Canada needs some new cliches.
It’s time to scrap “a penny for your thoughts” and “a penny saved is a penny earned.”
The Canadian penny is headed toward extinction.
Monday, the Royal Canadian Mint began withdrawing pennies from circulation, no longer distributing them to businesses and banks.
Many businesses followed suit, rounding their prices up or down to the nearest nickel. That means that a $3.88 or $3.89 cash purchase would be rounded up to $3.90, while $3.87 or $3.86 would become $3.85.
In a brief tour up and down Garrison Road in Fort Erie , Ont., on Monday, it was hard to find anyone disputing the efforts to phase out the penny in the Land of the Maple Leaf.
Heck, it’s not as if Canada is lacking in coins. The nation still has its $1 and $2 coins, the “loonies” and “toonies.”
“It’s not going to be a major problem,” Ron Annett, 63, a retired Fort Erie Water Department worker, said just outside a Tim Hortons. “I think carrying coins is a pain in the butt. It’s the same with the loonies and toonies. They just weigh your pockets down.”
Annett didn’t even have to deal with the rounded-penny factor at Tim Hortons. He used a debit card, and the new policy doesn’t apply to credit or debit purchases.
Tim Hortons, like many businesses, already has responded to the new government policy, by rounding off all cash transactions.
For example, a person using a $5 bill to pay for a breakfast that cost $3.87, including tax, got a receipt stating “Change Due: $1.13” and “Rounded Change Due: $1.15.”
“It’s sensible, because it costs 1.6 cents to make a penny, so that costs taxpayers,” said Don Olsen, a retired aircraft inspector from Fort Erie. “I’m glad they’re getting rid of it. I’ve seen a lot of changes in my life. That’s a sensible one.”
“It just makes your purse heavier,” his wife, Lynn, said of the pennies.
Ten people interviewed laughed about the rounding up and down.
“You win some, you lose some,” said Taylor Sherk, 27, a Canadian utility worker.
“It balances out in the end,” co-worker Tom Trasmundi added.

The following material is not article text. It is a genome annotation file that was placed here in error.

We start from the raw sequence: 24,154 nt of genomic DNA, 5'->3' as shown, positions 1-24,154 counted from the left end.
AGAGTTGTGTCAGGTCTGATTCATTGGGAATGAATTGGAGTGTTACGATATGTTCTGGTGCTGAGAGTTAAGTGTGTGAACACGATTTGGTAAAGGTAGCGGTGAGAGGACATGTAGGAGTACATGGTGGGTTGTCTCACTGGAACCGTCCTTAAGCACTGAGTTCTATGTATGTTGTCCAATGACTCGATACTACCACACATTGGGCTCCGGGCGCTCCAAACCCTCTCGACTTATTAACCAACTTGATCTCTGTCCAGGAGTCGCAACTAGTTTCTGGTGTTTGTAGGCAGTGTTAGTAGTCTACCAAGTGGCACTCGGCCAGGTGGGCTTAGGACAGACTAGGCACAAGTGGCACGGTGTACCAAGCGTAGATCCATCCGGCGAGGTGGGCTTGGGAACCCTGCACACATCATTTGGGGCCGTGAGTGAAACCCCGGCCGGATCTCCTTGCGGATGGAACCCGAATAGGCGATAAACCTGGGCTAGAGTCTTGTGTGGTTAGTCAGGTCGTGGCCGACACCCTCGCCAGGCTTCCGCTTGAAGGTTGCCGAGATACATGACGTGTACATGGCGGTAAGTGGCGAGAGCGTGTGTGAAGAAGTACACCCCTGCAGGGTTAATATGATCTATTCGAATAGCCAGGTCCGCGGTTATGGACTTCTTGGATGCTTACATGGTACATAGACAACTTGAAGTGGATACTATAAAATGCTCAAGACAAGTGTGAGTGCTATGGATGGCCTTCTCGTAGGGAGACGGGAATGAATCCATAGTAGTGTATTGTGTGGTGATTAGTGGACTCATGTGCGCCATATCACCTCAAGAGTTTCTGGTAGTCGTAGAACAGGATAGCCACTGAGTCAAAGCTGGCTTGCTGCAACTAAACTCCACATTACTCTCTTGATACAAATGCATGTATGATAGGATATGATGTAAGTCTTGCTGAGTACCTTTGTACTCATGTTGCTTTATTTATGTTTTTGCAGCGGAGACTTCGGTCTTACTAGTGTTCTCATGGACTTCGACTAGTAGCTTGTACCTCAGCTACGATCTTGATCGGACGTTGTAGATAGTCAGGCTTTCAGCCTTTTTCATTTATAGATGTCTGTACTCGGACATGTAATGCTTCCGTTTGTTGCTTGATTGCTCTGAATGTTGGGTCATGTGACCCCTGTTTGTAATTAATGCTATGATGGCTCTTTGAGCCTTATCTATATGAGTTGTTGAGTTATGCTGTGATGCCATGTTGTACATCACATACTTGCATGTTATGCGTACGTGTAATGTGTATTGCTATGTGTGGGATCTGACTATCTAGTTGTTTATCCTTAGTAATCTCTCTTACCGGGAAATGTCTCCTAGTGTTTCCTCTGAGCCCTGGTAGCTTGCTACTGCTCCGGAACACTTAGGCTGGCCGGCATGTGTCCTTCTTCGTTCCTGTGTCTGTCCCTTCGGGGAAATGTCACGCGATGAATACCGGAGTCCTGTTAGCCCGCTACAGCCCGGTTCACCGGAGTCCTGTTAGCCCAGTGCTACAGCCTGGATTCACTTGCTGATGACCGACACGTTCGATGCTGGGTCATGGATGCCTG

Not all businesses reacted immediately by rounding off prices.
“It’s going to take a while before our machines are reconfigured – in a couple of months, I believe – so we’re going to be using pennies for a while,” one Walmart worker explained.
Up the street, Chan Kim, owner of EJ’s Variety, wasn’t clear about the new policies, although his store already was rounding up or down.
“We want to get rid of pennies,” he said. “I have no idea what the law is. If the customers pay in pennies, do I have to accept them?”
Some customers didn’t even know about the rounding after their purchases.
Mark McKinnon, 45, bought a tin of chewing tobacco, for $15.81, paid with a $20 bill and got $4.20 in change.
“Wow,” he said sarcastically. “I’m ecstatic.”
Some businesses are trying to turn the excess pocket weight into a good cause.
Walmart, for example, had jars accepting pennies for the Community Outreach Program Erie (COPE), a food drive aiming to collect one million pennies, or $10,000.
On the American side, Walden Galleria on Monday began a monthlong Penny Drop, set up at Customer Service in the upper level near Macy’s. That money will go to a Canadian charity suggested by customers.
Two Canadians walking in the mall seemed to sum up a nation’s view of dumping the penny.
“I think it’s a good idea,” said Chris Ogden, 29, of Oshawa, Ont. “I think they’re just kind of a nuisance.”
“I’ve never really thought about the penny,” added his girlfriend, Emily Easa. “When I get pennies, they go into a big jar. They’re going to go toward a vacation.”
Ogden puts all his coins, even loonies and toonies, into coin rolls.
“I use ’em to go to Las Vegas,” he said.